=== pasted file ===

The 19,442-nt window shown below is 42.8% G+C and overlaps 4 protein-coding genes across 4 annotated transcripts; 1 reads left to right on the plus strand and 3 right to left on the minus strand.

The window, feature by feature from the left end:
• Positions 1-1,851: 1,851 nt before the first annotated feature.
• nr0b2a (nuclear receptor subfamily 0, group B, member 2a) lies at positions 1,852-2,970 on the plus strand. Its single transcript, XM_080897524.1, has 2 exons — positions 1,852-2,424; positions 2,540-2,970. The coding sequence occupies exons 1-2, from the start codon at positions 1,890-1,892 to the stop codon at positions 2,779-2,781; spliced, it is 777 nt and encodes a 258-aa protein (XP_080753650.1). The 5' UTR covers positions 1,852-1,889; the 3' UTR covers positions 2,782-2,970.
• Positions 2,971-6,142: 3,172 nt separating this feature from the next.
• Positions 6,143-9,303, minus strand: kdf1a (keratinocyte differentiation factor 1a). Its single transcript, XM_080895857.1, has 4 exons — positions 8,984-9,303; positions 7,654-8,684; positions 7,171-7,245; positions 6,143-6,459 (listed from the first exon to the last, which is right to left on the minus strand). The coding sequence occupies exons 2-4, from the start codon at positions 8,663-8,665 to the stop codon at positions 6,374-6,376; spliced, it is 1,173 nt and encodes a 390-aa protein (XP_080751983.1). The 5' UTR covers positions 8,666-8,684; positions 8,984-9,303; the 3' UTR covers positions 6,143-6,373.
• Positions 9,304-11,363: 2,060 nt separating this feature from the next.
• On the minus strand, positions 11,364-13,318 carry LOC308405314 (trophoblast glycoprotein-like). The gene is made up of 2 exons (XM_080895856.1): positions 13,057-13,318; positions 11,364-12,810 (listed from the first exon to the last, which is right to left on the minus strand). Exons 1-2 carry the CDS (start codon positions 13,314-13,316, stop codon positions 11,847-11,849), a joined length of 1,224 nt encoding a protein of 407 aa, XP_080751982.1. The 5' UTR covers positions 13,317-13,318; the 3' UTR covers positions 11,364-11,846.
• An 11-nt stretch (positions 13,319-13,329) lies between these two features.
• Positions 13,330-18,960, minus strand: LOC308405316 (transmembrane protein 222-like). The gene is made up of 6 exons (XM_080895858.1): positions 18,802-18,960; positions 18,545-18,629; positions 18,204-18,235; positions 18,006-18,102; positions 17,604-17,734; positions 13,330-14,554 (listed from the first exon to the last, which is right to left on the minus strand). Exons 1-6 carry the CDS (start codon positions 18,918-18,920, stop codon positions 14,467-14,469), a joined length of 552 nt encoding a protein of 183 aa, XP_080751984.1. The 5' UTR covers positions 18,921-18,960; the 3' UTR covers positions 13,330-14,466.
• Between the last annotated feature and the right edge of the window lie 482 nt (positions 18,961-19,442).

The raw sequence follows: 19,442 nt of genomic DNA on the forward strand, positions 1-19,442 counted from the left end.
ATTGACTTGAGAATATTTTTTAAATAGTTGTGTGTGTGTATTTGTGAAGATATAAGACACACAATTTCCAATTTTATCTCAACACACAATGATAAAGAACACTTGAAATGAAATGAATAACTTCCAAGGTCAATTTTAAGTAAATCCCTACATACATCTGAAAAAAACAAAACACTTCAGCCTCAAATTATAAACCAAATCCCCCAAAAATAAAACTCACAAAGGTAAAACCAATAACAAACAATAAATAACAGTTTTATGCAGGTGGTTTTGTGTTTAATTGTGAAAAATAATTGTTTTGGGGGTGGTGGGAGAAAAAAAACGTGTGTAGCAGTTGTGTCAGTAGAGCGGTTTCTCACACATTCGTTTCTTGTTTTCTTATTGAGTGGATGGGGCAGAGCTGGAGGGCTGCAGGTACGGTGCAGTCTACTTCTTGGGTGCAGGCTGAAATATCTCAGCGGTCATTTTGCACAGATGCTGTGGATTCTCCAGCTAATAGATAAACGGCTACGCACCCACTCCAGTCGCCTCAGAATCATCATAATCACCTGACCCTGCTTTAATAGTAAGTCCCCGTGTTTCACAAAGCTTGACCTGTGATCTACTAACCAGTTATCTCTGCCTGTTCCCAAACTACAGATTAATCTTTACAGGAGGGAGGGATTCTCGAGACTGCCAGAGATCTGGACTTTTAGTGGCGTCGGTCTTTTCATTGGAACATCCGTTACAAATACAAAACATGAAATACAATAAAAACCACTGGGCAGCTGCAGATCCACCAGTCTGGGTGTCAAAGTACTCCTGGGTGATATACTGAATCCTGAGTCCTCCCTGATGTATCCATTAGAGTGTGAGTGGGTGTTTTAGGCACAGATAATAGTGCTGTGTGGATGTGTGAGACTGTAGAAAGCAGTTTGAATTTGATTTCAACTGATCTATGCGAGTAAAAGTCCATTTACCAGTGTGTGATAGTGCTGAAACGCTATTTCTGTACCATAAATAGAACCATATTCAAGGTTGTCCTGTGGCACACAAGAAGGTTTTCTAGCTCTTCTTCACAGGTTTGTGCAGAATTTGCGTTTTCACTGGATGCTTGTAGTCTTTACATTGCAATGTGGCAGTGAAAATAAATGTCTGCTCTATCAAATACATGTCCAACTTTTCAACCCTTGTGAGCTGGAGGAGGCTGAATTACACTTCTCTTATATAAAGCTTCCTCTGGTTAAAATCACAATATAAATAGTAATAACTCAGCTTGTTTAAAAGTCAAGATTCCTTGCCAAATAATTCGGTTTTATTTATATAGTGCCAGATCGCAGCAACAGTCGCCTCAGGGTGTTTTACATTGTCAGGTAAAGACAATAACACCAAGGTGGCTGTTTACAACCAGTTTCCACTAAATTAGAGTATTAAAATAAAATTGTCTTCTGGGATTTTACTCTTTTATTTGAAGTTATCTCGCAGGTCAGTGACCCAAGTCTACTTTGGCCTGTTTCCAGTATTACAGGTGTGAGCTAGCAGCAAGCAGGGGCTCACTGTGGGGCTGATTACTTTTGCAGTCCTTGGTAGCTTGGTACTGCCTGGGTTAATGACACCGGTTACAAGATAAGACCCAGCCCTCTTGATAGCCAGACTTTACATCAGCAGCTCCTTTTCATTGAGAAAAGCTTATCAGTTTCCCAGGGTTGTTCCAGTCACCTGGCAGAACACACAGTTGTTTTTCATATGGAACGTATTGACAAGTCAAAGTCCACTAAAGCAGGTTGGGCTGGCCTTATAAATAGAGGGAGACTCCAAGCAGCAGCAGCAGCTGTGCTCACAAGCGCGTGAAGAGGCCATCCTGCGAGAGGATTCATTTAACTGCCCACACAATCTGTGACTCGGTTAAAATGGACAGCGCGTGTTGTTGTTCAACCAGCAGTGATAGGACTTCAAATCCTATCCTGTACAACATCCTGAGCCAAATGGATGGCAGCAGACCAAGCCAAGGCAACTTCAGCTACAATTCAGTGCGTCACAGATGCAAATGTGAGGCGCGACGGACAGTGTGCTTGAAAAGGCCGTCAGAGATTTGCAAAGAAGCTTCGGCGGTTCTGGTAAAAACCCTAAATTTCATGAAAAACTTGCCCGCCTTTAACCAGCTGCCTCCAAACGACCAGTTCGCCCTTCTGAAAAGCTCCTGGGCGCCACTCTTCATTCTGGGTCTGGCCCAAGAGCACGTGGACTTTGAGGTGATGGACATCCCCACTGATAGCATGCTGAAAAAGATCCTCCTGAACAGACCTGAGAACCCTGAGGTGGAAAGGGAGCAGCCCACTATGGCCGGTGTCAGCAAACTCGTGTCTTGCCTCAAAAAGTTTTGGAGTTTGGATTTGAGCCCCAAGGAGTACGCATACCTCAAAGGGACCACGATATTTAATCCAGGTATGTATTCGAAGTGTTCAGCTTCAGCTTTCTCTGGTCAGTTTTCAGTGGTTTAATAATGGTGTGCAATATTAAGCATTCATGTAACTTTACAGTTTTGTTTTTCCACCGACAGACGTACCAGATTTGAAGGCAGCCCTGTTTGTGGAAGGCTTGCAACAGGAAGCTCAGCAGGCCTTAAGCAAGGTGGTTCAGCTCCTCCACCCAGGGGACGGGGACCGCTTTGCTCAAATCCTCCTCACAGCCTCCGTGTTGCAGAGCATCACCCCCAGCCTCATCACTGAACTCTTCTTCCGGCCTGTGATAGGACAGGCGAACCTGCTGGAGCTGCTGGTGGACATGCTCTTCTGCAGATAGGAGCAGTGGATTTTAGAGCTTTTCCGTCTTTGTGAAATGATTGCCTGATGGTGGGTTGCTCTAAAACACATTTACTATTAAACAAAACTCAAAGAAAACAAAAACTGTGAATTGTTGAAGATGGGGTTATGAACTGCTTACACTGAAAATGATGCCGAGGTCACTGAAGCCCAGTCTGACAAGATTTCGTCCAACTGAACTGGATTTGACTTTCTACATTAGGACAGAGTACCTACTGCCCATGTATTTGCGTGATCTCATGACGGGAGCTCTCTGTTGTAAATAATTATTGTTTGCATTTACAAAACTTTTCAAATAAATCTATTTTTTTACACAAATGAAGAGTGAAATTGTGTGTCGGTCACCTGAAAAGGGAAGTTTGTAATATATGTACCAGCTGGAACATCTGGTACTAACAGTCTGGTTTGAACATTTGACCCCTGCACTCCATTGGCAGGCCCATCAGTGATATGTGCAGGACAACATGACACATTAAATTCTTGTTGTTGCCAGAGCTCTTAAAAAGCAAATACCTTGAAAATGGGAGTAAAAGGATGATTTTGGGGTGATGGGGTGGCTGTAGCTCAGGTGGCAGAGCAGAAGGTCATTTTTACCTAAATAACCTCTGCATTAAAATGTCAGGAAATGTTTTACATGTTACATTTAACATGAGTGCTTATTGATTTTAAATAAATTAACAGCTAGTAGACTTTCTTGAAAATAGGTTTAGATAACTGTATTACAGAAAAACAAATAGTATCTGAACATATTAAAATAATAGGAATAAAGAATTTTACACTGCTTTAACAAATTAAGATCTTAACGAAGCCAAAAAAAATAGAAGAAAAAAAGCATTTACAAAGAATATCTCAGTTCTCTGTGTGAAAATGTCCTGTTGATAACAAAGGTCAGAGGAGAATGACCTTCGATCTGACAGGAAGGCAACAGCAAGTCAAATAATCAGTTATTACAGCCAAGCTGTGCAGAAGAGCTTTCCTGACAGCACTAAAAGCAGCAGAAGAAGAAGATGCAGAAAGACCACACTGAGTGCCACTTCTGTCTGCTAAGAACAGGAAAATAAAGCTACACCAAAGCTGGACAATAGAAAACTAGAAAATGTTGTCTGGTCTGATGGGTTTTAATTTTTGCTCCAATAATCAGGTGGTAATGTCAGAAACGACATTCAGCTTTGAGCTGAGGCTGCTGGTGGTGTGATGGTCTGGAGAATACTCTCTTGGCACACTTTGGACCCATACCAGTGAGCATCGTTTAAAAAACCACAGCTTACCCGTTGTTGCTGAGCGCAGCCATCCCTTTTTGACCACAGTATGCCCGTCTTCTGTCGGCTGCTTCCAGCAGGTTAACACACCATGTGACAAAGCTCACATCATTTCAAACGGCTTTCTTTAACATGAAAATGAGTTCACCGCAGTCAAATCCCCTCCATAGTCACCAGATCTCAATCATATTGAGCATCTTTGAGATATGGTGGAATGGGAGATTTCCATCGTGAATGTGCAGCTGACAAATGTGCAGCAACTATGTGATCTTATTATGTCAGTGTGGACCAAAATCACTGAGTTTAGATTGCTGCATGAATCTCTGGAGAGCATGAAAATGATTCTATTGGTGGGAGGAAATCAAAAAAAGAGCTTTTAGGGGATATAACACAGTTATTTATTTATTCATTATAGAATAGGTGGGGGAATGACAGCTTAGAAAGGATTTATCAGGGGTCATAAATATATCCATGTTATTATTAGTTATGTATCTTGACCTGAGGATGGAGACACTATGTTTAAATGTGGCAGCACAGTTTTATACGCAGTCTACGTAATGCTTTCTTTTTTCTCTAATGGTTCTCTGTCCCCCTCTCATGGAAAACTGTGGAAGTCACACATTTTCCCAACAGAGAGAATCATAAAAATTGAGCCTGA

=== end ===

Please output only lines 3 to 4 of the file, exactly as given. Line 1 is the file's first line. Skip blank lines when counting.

• Positions 1-1,851: 1,851 nt before the first annotated feature.
• nr0b2a (nuclear receptor subfamily 0, group B, member 2a) lies at positions 1,852-2,970 on the plus strand. Its single transcript, XM_080897524.1, has 2 exons — positions 1,852-2,424; positions 2,540-2,970. The coding sequence occupies exons 1-2, from the start codon at positions 1,890-1,892 to the stop codon at positions 2,779-2,781; spliced, it is 777 nt and encodes a 258-aa protein (XP_080753650.1). The 5' UTR covers positions 1,852-1,889; the 3' UTR covers positions 2,782-2,970.